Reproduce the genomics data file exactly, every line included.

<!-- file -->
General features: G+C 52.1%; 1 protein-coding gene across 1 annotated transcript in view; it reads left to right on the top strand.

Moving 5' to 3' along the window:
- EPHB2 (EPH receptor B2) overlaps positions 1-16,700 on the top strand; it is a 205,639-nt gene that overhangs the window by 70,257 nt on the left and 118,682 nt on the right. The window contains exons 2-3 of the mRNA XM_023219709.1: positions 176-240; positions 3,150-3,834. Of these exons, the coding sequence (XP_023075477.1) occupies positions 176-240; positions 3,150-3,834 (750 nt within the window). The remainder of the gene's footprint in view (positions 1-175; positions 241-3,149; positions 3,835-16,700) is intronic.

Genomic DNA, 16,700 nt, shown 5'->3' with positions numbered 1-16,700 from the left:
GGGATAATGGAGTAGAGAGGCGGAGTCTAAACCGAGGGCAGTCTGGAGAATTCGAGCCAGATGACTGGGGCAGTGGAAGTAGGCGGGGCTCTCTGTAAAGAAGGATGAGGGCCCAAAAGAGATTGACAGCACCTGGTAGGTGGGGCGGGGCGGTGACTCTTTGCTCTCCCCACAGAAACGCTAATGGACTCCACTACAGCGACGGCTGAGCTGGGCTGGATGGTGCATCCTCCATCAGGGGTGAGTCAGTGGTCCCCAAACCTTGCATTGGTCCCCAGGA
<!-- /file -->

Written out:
General features: G+C 52.1%; 1 protein-coding gene across 1 annotated transcript in view; it reads left to right on the top strand.

Moving 5' to 3' along the window:
- EPHB2 (EPH receptor B2) overlaps positions 1-16,700 on the top strand; it is a 205,639-nt gene that overhangs the window by 70,257 nt on the left and 118,682 nt on the right. The window contains exons 2-3 of the mRNA XM_023219709.1: positions 176-240; positions 3,150-3,834. Of these exons, the coding sequence (XP_023075477.1) occupies positions 176-240; positions 3,150-3,834 (750 nt within the window). The remainder of the gene's footprint in view (positions 1-175; positions 241-3,149; positions 3,835-16,700) is intronic.

Genomic DNA, 16,700 nt, shown 5'->3' with positions numbered 1-16,700 from the left:
GGGATAATGGAGTAGAGAGGCGGAGTCTAAACCGAGGGCAGTCTGGAGAATTCGAGCCAGATGACTGGGGCAGTGGAAGTAGGCGGGGCTCTCTGTAAAGAAGGATGAGGGCCCAAAAGAGATTGACAGCACCTGGTAGGTGGGGCGGGGCGGTGACTCTTTGCTCTCCCCACAGAAACGCTAATGGACTCCACTACAGCGACGGCTGAGCTGGGCTGGATGGTGCATCCTCCATCAGGGGTGAGTCAGTGGTCCCCAAACCTTGCATTGGTCCCCAGGA